2. Social Security: Some countries in the Nordic still offer rare social security to those in need. Despite higher taxes, individuals can rely on governments to provide health services and education. This takes a lot of pressure from an individual person’s mind. This is not the case with other nations. An individual has to earn enough money, then think about saving money for his children’s education. He also needs to worry about his own health expenditure. This in turn force people to think carefully before having children. China’s one-child policy is a good example. Recently, the Chinese government has reversed its policy, thereby allowing couples to have more than one child. But, the majority of couples did not find it appealing as the rising costs of raising a child without any state support, on top of the rising living costs is too much to bear.

Although the taxation system in every country prioritized having a family by providing various incentives; the financial health of an individual is affected the personal choices like this.

Social factors: Unless someone prefer a nomadic life, we all live in a fully functional society. Living in a society also means following some unwritten rules. Some of these rules are forcing people to junk the idea of commitment altogether.

  1. Strict gender roles: It is the most controversial and deeply embed rules in our society. Until a few decades ago, primarily it was the job of man to earn livelihood and it was the job of the female to maintain house. The task of raising children also fallen onto the hands of the female. There were certainly notable exceptions in some societies/countries but this was pretty much the same.However, situation has been constantly changing in the 21st century. More and more women are breaking the traditional norm and entering the workforce. They do not want to remain stay in the traditional gender roles defined & followed by the society for centuries. Similarly, despite more women entering the workforce, social norms still dictate men to be the primary bread-winner in a family.  This is creating some tensions as society is very slow to change in their belief system. Many youngsters are feeling unprepared to enter into a committed relationship in such a changing social scenario.This has reduced marriage rates and in-turn fall in the birth rates. Governments in South Korean and Japan tried to promote marriages by giving incentives to youngsters but that did not arrest fall in marriage rates.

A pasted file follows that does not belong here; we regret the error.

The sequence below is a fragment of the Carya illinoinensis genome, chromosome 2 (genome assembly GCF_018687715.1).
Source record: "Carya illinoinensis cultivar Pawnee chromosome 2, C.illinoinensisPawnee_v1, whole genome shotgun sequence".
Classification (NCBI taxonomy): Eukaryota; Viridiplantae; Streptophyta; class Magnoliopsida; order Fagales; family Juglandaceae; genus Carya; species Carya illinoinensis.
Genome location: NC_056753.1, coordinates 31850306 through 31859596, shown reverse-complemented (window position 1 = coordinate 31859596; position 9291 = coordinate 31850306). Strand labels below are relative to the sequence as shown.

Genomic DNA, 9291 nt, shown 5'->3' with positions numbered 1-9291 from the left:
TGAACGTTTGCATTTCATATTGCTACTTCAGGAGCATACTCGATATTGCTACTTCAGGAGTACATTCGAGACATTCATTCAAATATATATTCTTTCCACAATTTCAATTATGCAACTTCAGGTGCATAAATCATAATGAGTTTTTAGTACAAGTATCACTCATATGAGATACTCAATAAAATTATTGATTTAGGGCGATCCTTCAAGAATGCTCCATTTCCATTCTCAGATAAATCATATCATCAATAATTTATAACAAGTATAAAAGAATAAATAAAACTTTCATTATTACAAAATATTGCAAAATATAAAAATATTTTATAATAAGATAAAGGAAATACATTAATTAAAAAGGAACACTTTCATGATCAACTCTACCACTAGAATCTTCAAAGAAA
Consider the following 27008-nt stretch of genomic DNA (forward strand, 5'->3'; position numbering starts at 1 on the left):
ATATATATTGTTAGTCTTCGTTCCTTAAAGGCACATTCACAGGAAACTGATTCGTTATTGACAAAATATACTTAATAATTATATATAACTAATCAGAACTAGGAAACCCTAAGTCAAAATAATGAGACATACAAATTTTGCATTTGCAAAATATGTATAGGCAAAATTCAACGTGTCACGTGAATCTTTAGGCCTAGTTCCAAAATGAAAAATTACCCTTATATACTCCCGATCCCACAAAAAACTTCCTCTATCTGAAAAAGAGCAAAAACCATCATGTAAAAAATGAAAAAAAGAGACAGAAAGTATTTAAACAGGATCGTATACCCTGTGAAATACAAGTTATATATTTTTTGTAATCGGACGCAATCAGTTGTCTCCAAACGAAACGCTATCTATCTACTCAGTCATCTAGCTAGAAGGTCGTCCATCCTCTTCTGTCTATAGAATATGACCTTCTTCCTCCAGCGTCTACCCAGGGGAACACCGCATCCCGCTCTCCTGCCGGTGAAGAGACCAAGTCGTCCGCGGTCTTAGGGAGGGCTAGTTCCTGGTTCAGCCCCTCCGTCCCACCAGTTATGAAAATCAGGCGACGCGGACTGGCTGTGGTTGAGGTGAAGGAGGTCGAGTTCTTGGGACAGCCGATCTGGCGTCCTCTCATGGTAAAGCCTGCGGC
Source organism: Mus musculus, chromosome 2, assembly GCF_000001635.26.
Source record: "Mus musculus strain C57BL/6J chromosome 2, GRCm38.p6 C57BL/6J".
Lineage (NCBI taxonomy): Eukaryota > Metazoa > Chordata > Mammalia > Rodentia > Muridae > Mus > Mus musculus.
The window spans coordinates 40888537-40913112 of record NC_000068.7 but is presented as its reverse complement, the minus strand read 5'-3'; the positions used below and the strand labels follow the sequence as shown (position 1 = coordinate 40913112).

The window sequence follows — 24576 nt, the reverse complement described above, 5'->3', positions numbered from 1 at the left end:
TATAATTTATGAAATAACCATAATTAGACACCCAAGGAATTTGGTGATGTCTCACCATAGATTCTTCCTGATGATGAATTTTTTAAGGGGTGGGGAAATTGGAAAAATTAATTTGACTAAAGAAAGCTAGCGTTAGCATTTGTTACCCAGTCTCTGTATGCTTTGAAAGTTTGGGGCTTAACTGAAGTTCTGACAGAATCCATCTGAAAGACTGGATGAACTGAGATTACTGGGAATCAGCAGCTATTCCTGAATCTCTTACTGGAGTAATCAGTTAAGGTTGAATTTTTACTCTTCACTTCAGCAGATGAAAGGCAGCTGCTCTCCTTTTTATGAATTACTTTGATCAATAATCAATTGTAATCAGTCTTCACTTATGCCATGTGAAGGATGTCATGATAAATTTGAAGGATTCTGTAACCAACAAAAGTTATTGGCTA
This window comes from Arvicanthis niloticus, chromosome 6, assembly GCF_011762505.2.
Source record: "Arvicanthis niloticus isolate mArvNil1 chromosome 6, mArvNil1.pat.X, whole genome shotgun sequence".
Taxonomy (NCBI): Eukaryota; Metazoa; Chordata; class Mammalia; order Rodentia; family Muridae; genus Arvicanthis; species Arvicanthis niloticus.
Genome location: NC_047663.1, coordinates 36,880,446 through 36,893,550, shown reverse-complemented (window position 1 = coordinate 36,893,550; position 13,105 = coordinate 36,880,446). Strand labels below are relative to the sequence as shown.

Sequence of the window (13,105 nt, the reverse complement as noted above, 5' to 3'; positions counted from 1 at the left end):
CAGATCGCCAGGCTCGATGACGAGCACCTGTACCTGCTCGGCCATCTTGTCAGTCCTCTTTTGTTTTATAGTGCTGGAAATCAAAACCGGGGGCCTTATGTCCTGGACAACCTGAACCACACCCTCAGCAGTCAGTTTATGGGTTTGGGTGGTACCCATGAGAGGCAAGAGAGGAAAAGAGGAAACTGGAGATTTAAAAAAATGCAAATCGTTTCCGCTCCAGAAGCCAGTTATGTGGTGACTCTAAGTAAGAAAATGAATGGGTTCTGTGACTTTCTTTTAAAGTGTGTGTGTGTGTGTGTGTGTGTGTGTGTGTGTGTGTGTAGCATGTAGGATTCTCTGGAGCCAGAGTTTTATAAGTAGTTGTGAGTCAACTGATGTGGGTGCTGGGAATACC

2. Lack of Family/Social Support: With greater urbanization and ever growing challenges, more & more individuals are staying away from the family. In eastern culture, what used to be a joint family, now converting into a nuclear family structure. In a big city where both husband & wife are working full time to maintain a good lifestyle, having child is a costly affair. Without any family to support them, those couples find it difficult to raise a child on their own.In some western countries and even in soviet union, the government provided a lot of support to such families. State took care of child care in form of kindergarden, kerche near the workplace. It made it lot easier for both husband & wife to raise children. This is not the case in other countries where such role is generally played by extended family members. With the break up of large family structure, this is no longer a possibility.  All such changes are forcing couples to avoid having children. In many cultures, having children is must after the marriage. To avoid such social pressure, many youngsters are avoiding marriage altogether.

3. Social status: This is very subjective. Social status has always played an important part in a way people find their life partners. In ancient times, marriages were fixed by families after carefully matching social status of the other side. Marriage was less of an individual affair and more of a family affair at that time. Things have slightly changed with more and more individuals are making their own choices in finding life partner. But certain social status in terms of education level, income level, and family background are still relevant. Many individuals prefer to maintain this social status and try to find partners in the similar circles. This affect their partner search and failing to find one, they may stay single forever.

Personal Reasons: All of these are based on my observations and they may or may need to be true for everyone else.

  1. I vs we: Being part of family means working as a team. That’s where an individual has to give up certain individual rights and compromise while living with other people. Many people are staying single as it is difficult for them to come to terms with this kind of arrangement. An individual experiencing freedom in deciding what’s best for his/her life suddenly feel like being trapped and robbed of his independence.